Saturday, November 10, 2012

Being Flynn - Another Cinematic Portrayal of Alcoholism

My previous post looked at the accurate portrayal of alcoholism in the film Flight.  I recently saw Being Flynn starring Robert De Niro in the role of an alcoholic father and self proclaimed novelist.  This film is also a study of alcoholism.

Like Denzel Washington, De Niro accurately portrays the ways that alcoholism impacts the lives of some men.  In this case we meet De Niro's character Jonathan Flynn in a downward spiral.  We first meet his son Nick Flynn and learn through a series of flashbacks that the elder Flynn abandoned Nick and his mother for unclear reasons and he has not seen his father in about 18 years.   We first see Jonathan Flynn when he is driving a taxi.  He is drinking vodka on a regular basis.  We see him lose his job and then his housing and end up at a homeless shelter.  Nick is floundering as a poet and author.  He lacks direction and the flashbacks suggest that childhood adversity has played a big role.  He comes to be employed at a homeless shelter where his father eventually seeks shelter.

The trajectory of that story line is impacted by the fact that Jonathan is a very volatile and generally unlikable character.  Although it is certainly dangerous to live on the street, he has an aggressive attitude at times that is not warranted.  It is the reason he was evicted.  At other times he is able to keep quiet when he witnesses some street thugs beating one of his drinking buddies.  He uses a lot of expletives and at times seems incoherent.  In his interaction with Nick he is unapologetic and grandiose - describing himself as one of America's greatest authors.  When he allows Nick to read his manuscript, the first chapter shows some promise but the rest is incoherent.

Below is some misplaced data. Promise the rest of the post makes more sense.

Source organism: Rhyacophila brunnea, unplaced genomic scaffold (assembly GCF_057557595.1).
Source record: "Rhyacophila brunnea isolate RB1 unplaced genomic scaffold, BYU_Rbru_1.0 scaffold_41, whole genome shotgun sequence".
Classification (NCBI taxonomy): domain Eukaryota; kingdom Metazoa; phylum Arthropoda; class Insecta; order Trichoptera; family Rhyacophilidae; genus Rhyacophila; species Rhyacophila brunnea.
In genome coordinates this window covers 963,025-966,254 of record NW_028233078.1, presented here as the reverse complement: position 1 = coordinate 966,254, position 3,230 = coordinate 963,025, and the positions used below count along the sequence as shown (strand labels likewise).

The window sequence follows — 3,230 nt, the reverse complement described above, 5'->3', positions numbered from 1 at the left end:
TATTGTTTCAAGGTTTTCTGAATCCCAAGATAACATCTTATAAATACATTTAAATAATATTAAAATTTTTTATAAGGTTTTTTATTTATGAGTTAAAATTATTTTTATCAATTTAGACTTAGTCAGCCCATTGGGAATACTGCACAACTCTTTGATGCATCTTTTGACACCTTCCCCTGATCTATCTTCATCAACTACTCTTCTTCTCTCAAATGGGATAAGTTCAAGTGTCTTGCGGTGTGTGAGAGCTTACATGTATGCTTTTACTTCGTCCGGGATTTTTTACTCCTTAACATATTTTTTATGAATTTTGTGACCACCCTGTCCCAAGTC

Nick is on his own parallel journey.  He is lucky to get the job at the homeless shelter and initially blends in seamlessly with the staff.  The shelter staff and the environment at the shelter is expertly portrayed and very realistic.   The tension at the shelter between caring for desperate and sometimes disagreeable men and the required altruism is palpable.  Eventually Jonathan's disagreeable temperament creates a situation where Nick has to vote on whether to expel him.   He does despite a staff person trying to convince him not to send his father out on one of the coldest days of the year.  Jonathan predictably acts like he relishes the thought and that living on the street is nothing.  When we see what actually happens out there it is clear that his attitude is another manifestation of his pathology.  There is a time when we are not sure whether Jonathan will survive or not.